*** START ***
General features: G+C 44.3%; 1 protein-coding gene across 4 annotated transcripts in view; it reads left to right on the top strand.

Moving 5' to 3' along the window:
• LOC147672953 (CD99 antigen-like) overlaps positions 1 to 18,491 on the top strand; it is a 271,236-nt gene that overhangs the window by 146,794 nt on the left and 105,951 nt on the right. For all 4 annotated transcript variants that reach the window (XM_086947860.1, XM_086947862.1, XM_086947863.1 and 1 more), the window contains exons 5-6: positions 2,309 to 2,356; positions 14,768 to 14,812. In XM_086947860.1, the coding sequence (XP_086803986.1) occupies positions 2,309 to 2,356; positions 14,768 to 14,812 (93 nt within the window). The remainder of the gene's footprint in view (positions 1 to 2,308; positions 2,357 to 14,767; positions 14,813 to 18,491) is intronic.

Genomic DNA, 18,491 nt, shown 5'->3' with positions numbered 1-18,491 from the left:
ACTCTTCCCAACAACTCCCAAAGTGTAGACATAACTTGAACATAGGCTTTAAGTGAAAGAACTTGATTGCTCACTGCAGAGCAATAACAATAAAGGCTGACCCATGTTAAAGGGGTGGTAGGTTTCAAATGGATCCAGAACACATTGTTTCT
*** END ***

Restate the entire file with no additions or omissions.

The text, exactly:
General features: G+C 44.3%; 1 protein-coding gene across 4 annotated transcripts in view; it reads left to right on the top strand.

Moving 5' to 3' along the window:
• LOC147672953 (CD99 antigen-like) overlaps positions 1 to 18,491 on the top strand; it is a 271,236-nt gene that overhangs the window by 146,794 nt on the left and 105,951 nt on the right. For all 4 annotated transcript variants that reach the window (XM_086947860.1, XM_086947862.1, XM_086947863.1 and 1 more), the window contains exons 5-6: positions 2,309 to 2,356; positions 14,768 to 14,812. In XM_086947860.1, the coding sequence (XP_086803986.1) occupies positions 2,309 to 2,356; positions 14,768 to 14,812 (93 nt within the window). The remainder of the gene's footprint in view (positions 1 to 2,308; positions 2,357 to 14,767; positions 14,813 to 18,491) is intronic.

Genomic DNA, 18,491 nt, shown 5'->3' with positions numbered 1-18,491 from the left:
ACTCTTCCCAACAACTCCCAAAGTGTAGACATAACTTGAACATAGGCTTTAAGTGAAAGAACTTGATTGCTCACTGCAGAGCAATAACAATAAAGGCTGACCCATGTTAAAGGGGTGGTAGGTTTCAAATGGATCCAGAACACATTGTTTCT